Beginning the regular links roundup –
‘Migrants across the UK are being preyed upon by immigration advisers and solicitors who are taking advantage of a lack of protections for advice seekers.
‘These rogue practitioners are charging extortionate fees for free application forms and putting in spurious applications and appeals that have no chance of success.
‘“I don’t know how I survived,” said one victim who was left penniless by a scammer – whom he was too scared to report for fear of deportation.’
Given the extreme costs and complexity involved in the immigration process, I can think of few things more despicable than those who would seek to take advantage of those in such a vulnerable situation. Members of our group have reported many cases of cowboys and snake oil salespeople which have added terror and additional unaffordable costs to their application. There’s a great quote from the (excellent) ‘Civilization’ series of video games which tells absolute truth for the ages: “Beware he who would deny you access to information, for in his heart, he dreams himself your master.”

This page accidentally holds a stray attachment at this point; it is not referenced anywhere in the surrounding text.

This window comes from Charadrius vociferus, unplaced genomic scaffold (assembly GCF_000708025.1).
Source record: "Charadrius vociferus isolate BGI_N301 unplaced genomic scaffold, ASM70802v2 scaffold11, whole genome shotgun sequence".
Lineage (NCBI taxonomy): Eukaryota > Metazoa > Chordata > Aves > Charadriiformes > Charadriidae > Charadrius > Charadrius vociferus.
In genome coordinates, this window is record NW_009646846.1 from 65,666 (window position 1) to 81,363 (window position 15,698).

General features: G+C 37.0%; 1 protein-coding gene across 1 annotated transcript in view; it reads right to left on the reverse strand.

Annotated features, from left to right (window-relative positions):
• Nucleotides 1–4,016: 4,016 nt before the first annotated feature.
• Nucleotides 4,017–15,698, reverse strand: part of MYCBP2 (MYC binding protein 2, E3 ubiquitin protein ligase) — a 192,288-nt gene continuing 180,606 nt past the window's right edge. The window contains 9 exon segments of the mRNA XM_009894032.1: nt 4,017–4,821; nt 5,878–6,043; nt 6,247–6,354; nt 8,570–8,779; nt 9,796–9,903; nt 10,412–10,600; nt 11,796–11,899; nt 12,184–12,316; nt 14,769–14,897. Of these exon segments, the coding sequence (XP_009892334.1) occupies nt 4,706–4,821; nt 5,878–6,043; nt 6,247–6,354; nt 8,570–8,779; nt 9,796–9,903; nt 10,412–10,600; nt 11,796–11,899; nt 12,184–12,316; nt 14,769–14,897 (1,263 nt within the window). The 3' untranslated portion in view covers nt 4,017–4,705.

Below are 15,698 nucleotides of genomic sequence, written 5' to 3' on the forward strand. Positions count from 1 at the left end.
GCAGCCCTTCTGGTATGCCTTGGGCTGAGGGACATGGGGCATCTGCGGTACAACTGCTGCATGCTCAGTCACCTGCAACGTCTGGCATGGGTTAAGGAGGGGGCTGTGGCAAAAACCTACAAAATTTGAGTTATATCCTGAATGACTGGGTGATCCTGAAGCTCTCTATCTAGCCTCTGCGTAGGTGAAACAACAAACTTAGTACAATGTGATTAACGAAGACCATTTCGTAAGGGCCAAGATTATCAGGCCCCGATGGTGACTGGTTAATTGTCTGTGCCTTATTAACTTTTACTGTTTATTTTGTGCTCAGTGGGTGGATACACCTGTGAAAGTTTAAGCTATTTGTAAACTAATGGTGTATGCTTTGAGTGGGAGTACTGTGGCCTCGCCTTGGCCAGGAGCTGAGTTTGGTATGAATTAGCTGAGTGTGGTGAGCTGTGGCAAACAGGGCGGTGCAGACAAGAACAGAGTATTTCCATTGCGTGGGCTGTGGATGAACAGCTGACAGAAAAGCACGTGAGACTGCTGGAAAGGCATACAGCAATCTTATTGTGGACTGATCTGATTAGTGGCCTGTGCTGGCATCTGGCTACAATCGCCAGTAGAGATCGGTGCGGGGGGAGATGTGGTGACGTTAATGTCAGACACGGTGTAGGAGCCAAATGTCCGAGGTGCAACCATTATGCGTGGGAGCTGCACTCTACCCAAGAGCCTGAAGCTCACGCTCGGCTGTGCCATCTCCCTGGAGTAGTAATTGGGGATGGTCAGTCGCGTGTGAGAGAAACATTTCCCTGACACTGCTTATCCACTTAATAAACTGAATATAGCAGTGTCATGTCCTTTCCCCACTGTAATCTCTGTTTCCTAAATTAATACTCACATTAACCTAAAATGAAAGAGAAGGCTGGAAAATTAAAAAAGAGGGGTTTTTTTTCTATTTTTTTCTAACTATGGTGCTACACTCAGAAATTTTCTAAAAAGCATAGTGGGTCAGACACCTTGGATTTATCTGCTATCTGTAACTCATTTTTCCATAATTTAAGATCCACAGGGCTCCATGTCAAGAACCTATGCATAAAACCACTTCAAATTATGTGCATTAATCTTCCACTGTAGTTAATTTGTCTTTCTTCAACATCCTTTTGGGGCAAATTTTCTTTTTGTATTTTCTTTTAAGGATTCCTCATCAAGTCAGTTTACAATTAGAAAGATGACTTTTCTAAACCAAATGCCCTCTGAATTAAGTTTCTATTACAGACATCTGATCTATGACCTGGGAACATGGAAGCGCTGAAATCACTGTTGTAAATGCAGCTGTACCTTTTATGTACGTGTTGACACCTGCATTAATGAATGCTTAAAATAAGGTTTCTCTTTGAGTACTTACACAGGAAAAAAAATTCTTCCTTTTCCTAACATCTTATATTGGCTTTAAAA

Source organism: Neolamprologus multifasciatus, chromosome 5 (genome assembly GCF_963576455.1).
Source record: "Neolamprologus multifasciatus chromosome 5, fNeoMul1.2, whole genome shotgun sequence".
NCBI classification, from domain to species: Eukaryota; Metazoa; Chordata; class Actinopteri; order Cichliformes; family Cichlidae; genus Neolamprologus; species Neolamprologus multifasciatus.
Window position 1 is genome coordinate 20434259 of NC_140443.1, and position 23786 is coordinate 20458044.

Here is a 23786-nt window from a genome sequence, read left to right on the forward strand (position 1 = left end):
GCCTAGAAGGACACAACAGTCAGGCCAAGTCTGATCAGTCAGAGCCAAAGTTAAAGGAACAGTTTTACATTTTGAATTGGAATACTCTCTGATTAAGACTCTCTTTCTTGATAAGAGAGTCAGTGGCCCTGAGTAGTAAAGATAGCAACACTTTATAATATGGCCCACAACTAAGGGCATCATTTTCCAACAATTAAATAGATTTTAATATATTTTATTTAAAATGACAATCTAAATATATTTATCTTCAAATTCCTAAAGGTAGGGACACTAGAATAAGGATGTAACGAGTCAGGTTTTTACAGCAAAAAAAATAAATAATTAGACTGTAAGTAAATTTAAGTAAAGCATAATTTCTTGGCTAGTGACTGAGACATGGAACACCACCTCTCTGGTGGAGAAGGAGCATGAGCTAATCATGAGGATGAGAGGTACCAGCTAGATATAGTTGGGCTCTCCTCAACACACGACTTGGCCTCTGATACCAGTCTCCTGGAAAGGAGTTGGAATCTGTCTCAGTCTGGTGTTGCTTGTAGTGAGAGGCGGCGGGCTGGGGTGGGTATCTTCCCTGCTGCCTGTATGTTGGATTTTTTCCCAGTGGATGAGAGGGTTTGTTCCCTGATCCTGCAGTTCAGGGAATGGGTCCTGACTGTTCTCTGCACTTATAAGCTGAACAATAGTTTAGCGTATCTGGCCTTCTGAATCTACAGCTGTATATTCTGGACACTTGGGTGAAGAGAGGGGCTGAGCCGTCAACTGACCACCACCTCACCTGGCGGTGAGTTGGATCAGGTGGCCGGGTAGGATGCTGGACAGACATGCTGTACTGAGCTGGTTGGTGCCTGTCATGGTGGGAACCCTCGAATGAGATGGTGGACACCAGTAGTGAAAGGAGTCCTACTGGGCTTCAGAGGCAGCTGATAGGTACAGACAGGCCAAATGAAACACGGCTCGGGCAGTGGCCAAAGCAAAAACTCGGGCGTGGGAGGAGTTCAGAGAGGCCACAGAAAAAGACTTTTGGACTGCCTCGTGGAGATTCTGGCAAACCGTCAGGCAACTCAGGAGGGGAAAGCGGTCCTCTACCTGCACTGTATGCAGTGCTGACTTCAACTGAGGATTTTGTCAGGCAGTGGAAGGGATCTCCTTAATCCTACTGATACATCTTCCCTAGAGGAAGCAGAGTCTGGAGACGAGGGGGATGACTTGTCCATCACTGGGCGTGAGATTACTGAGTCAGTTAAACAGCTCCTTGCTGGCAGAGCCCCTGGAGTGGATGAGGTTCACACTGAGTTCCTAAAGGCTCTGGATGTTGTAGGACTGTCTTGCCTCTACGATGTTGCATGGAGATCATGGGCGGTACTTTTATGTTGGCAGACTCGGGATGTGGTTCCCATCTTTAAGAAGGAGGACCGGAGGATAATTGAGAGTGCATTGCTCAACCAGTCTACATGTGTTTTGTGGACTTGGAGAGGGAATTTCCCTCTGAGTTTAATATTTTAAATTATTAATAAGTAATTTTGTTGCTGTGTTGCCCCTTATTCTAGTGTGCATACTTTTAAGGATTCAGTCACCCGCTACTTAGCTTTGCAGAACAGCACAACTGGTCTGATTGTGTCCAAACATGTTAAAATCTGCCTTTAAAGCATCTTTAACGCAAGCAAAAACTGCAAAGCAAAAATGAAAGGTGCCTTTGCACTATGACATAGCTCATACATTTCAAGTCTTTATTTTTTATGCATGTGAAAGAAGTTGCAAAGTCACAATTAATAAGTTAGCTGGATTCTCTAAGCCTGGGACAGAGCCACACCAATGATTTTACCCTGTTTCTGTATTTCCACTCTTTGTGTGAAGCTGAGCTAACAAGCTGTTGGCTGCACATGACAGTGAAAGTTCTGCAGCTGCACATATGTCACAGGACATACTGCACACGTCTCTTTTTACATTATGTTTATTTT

That said, there’s no doubt that a good solicitor or indeed OISC-regulated immigration advisor is worth their weight in gold, sometimes just for piece of mind but particularly when there is a complex case. On our Research page, we share our own short document which includes some things to watch out for when hiring a solicitor (this is also shared on our Facebook group files section and was written in conjunction with both members and professionals).
For less complex cases, especially for spouse visa, we have a veritable library of documents which have been shared, free of charge, by administrators and members – all of whom have been through the process. The Files section is here and as a general overview (both in the Facebook Files section and on our Research page) we share, for free, our (lengthy) FAQ to the divided families campaign (shared under a Creative Commons License in several locations), flowcharts showing common pitfalls in a typical spouse visa application (also shared under a CC License), and a (necessarily much simplified) three pager guide to the whole process. All based on personal experience, and all shared in the spirit of open source , whether shared with a Creative Commons License or just for the spirit of sharing – the exact opposite of scam mongering and information hoarding for financial gain.